Reuniting dog handlers with their canine combat companions might help service members with post traumatic stress order. Or would it?
Reuniting dogs and soldiers? Talk about a feel-good project.
An American Medical Association delegation’s proposal to support reuniting retired combat dogs with their handlers looked like an easy winner.
Who could object to seeing battle-weary canine heroes returned to their human partners?
But today at the AMA’s annual meeting when the measure came up for discussion, there was strong opposition.
One issue is that the resolution assumes that such reunions are therapeutic for service members suffering from post-traumatic stress disorder (PTSD).
That assertion did not sit well with delegates representing the American Psychiatric Association (APA).
“PTSD is a very serious matter, however it is grossly unclear there is evidence that military service dogs contribute [to healing],” said a delegate from the APA.
Others objected that the US Department of Defense already has adopted a plan that handlers be given first right of adoption when a combat dog retires.
Representing the US Air Force, delegate Col. Daniel Shoor said these dogs are also considered service members, and that like their human handlers the dogs too can develop PTSD from their combat experiences.
Shoor, Chief of Medical Modernization and Chief of Air Force Medical Modeling and Simulation Training, said studies done at Lackland Air Force Base in Texas, where many of the dogs are trained, showed that happens to about 10% of the dogs.
In an interview after the meeting, Shoor said that as a dog-lover himself, he understands that there are many situations when a dog handler with PTSD being reunited with his combat dog would be therapeutic.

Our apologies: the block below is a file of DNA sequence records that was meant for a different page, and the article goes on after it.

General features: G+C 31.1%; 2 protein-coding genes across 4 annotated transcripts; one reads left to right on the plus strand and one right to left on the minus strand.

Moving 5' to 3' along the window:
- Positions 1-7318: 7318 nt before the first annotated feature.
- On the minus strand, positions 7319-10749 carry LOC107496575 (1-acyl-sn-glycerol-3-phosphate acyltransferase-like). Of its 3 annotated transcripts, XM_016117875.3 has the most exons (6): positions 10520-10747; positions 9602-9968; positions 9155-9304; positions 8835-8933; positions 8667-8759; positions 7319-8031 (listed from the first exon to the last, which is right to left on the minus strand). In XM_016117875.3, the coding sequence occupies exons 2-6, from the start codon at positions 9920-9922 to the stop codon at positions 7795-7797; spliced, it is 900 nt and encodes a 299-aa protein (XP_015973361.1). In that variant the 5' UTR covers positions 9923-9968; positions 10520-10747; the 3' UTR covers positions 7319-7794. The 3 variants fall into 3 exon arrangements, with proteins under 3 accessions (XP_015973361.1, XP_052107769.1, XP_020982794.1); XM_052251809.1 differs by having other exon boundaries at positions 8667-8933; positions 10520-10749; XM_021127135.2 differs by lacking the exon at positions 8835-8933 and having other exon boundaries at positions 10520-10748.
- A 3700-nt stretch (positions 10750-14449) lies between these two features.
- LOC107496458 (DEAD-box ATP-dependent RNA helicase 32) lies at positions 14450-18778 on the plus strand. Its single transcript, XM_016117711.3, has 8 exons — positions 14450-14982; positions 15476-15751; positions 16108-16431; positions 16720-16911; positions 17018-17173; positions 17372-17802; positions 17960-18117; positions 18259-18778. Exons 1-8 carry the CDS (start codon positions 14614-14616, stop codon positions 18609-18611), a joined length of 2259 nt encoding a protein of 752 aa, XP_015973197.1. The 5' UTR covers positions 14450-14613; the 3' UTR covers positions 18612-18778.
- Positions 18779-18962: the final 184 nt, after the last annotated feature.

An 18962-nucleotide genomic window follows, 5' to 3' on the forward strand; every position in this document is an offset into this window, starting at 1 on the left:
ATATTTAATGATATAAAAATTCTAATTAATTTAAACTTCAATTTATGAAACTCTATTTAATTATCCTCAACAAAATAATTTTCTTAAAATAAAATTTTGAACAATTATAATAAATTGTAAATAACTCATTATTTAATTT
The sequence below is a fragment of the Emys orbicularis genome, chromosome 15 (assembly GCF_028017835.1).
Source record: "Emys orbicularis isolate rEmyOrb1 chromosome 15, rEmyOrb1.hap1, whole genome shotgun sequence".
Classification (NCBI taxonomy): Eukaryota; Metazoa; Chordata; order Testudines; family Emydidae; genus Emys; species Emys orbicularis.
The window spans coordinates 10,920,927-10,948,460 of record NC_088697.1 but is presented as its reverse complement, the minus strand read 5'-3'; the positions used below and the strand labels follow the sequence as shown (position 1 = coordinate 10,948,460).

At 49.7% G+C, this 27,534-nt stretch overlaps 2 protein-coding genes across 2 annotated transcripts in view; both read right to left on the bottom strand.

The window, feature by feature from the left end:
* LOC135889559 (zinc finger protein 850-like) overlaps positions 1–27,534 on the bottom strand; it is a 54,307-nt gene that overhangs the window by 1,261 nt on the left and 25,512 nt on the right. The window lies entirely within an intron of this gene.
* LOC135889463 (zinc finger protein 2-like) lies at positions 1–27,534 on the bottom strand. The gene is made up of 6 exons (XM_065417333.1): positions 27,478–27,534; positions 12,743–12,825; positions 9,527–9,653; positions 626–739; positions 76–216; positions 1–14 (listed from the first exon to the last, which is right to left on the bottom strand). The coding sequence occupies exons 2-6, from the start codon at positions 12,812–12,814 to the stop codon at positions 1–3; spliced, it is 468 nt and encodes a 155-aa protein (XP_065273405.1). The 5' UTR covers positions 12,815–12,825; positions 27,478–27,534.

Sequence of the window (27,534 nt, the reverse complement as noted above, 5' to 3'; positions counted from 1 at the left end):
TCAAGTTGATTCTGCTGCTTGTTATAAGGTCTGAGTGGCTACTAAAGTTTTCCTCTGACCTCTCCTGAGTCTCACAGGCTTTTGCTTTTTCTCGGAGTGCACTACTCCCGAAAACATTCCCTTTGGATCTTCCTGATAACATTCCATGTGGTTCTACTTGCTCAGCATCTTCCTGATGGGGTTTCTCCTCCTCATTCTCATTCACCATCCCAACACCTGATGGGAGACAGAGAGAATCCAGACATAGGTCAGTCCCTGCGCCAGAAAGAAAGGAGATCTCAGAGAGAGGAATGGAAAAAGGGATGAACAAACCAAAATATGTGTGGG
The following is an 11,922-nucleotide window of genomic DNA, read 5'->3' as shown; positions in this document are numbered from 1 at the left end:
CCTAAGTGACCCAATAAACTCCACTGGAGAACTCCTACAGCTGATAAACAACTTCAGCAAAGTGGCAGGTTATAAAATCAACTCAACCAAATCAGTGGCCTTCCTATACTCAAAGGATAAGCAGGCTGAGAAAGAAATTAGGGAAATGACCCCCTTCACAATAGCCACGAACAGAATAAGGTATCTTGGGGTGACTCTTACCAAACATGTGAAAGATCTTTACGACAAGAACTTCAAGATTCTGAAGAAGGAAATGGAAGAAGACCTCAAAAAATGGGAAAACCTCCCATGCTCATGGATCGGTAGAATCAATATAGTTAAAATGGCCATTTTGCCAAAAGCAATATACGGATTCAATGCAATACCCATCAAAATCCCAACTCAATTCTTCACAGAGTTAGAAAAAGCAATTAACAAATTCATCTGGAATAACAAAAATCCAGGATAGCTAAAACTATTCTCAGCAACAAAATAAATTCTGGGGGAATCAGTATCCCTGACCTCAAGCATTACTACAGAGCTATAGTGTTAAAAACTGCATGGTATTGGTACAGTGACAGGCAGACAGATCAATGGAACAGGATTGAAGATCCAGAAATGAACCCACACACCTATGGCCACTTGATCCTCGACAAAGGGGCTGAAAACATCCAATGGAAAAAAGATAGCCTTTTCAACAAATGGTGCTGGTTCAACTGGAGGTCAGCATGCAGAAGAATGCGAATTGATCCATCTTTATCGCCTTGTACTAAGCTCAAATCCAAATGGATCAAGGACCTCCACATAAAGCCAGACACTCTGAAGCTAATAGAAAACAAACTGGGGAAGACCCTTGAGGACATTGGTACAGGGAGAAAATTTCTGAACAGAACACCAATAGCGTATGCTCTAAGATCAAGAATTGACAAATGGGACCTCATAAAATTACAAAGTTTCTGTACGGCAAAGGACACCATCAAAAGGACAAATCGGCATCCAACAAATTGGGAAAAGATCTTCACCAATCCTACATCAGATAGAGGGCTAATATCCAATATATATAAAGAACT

Also, he said , there are certainly cases where it would be helpful to a dog suffering from PTSD to be reunited with a handler who did not have the disorder.
“But what if you have a dog with PTSD and a handler with PTSD,” he said, “Then you’ve got two service members who need help.” So far there’s no research on how that would work out.
He and others pointed out that combat dogs, referred to as working dogs by the military, are not service animals trained to help people with disabilities. Their training is centered on finding battlefield hazards and other combat-related tasks.
Delegates from the APA were also concerned that the measure would be a diversion from the serious and difficult task of finding effective PTSD treatments.
At last month’s meeting of the APA in Atlanta, GA, helping these veterans and service members was a major concern. Even Gen. Robert Neller the top commander of the US Marine Corps asked for psychiatrists’ help in coming up with better treatments, and a advocates including former Massachusetts’ First Lady Kitty Dukakis urged the Veterans’ Administration to consider making better use of electroconvulsive therapy as a treatment for patients suffering from PTSD and at risk of suicide.
But others who spoke at this afternoon’s meeting said the concept of reuniting veterans and combat dogs was worth a try.
Illinois delegate Ken Bush urged his colleagues to approve the resolution “PTSD is skyhigh,” in returning service members Bush said, “Anything that could be done to help service personnel is so important that with or without evidence we should support it.”
Shoor, though officially opposed the resolution, said that he understands why people would think these reunions would help.
When it comes to the bond between dogs and humans, “We like to say that love goes up and down the leash,” Shoor said.